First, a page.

One of the dangerous outcomes from expediting is the time-consuming function of tracking work-in-process. Beware of companies selling “exception management” software that automate expediting but fundamentally do not reduce cycle times.

Red flag #5: Job security and Measuring Individuals

A major barrier to overcome is the nature of the average worker — work only as hard as needed. People who see work around them tend to have a greater sense of job security. When work piles get smaller, they tend to slow down due to the fear of being out of work. They need to understand the benefit of reducing cycle times brings to the entire company and that their jobs are to help reduce cycle times, not working independently to increase them. Since each work step takes a different process time, managers need to encourage cross training and clarity of purpose among employees to demonstrate that success comes from everyone focusing on one goal, such as maximizing shipping, as opposed to “my job.”

American businesspeople have measured individual work center production for years. Workers are trained to track and report completed units by work step. People are rewarded based on these measurements, which reinforces a worker’s mindset of “this is my job.” This entrenched management system is a significant contributor towards growing work-in-process cycle times.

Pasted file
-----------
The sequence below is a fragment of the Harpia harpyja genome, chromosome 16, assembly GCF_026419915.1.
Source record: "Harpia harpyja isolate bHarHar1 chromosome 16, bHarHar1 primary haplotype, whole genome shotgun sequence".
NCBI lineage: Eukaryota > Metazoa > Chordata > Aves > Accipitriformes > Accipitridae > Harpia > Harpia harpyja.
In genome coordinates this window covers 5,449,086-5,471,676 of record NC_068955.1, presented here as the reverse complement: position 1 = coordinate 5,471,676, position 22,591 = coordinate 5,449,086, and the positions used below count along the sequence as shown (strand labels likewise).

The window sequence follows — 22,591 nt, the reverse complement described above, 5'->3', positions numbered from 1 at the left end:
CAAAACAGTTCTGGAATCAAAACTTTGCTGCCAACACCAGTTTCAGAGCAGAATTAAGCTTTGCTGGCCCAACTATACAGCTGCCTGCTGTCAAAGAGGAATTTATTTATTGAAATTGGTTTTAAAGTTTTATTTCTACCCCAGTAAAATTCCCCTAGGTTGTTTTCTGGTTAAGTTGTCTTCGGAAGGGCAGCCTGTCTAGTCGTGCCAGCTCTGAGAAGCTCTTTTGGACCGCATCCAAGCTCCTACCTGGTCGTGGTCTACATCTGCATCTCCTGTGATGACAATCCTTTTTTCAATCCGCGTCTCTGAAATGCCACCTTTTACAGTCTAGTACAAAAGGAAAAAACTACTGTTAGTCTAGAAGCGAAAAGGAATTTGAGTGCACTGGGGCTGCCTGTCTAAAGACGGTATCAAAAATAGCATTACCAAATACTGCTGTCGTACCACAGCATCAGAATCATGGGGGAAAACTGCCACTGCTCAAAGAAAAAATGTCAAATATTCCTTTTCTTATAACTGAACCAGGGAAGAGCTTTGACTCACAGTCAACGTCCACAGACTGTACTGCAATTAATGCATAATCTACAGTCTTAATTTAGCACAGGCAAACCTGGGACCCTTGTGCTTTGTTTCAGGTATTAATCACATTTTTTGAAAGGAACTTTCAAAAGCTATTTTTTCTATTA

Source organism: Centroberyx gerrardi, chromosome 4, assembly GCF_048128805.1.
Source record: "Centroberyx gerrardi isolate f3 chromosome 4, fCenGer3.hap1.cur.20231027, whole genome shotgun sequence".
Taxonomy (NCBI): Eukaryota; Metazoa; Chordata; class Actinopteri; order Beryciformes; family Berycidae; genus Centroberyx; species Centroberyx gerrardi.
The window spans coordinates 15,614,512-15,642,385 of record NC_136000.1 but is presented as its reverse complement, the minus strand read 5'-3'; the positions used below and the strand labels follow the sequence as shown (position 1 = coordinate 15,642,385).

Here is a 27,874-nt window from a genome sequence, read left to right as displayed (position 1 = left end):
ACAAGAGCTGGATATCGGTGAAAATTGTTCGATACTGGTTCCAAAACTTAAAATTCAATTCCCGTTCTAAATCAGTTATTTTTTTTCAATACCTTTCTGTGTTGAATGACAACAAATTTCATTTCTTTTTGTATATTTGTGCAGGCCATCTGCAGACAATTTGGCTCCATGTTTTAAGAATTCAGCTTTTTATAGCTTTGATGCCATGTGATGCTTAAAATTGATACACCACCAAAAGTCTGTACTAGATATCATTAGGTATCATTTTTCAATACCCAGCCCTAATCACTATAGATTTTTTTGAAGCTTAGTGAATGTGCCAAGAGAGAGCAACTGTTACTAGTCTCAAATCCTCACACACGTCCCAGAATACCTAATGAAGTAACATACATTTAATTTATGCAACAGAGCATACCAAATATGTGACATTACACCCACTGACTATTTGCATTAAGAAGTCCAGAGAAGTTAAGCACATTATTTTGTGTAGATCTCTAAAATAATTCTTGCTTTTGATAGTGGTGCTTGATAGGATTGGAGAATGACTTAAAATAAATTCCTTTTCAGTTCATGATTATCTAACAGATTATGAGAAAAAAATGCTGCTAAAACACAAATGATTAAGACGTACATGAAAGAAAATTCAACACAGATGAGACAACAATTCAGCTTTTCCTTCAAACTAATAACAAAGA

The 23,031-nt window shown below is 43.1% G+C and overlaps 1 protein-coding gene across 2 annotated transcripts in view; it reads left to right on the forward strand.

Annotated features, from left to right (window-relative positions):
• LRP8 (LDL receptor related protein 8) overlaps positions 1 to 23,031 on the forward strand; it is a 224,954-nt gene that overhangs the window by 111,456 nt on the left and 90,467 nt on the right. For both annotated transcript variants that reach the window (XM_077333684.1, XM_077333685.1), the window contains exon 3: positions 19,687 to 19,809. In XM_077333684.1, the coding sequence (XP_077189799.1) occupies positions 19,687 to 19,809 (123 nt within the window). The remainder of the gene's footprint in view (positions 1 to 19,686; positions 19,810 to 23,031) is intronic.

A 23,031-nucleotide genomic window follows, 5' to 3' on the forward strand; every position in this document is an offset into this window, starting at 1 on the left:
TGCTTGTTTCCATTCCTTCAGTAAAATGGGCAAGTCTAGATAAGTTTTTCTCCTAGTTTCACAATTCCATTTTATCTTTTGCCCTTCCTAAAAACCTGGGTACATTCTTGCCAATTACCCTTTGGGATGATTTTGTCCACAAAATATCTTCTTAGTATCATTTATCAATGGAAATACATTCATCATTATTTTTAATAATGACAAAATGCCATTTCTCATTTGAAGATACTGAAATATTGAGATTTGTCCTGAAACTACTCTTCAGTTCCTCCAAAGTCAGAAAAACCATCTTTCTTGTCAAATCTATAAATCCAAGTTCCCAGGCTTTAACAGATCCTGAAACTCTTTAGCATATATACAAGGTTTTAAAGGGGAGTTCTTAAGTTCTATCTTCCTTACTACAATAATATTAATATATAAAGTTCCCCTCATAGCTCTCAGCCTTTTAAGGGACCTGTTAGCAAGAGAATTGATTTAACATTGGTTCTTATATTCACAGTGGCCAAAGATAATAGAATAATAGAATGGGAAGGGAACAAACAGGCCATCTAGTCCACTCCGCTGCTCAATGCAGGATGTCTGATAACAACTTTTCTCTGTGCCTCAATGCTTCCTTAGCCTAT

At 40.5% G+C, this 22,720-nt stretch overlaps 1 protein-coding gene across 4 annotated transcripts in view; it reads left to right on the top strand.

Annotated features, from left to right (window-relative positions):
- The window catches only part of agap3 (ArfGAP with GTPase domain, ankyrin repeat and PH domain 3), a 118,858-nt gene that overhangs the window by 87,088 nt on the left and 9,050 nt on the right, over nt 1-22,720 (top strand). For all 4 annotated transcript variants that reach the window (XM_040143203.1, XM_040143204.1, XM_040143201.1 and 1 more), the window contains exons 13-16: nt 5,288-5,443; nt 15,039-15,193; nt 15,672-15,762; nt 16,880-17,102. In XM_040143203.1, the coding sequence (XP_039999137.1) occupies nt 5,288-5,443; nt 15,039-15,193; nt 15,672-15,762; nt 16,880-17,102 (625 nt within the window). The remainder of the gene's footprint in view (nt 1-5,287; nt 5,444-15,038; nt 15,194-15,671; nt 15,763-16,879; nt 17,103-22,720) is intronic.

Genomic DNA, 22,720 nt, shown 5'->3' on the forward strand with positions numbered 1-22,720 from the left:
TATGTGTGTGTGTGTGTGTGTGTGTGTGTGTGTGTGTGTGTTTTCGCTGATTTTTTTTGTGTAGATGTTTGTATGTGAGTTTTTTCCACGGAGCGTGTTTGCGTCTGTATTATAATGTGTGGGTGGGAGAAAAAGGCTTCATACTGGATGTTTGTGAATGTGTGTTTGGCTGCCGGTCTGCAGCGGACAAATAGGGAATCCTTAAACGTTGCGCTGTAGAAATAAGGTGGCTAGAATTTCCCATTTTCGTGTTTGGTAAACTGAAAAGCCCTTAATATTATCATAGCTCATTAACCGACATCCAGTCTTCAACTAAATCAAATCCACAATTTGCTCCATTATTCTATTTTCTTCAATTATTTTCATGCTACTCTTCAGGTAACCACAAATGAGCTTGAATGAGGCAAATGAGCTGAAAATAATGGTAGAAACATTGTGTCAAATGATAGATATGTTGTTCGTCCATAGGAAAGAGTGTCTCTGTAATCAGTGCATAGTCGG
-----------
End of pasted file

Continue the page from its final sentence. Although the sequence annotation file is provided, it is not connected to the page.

Summary: Remember the big picture: Challenge the company to achieve shorter cycle times and quote shorter lead times, to meet and even exceed customer expectations. Measure cycle times; acknowledge and celebrate improvements. With shorter lead times comes a strong and lasting competitive advantage, and one that customers will pay for dearly.

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BruceMallory is a partner in the Twin Cities-based Platinum Group, a turnaround management consulting firm. Mallory has 27 years of experience restoring value by providing assistance to companies experiencing difficult transitions.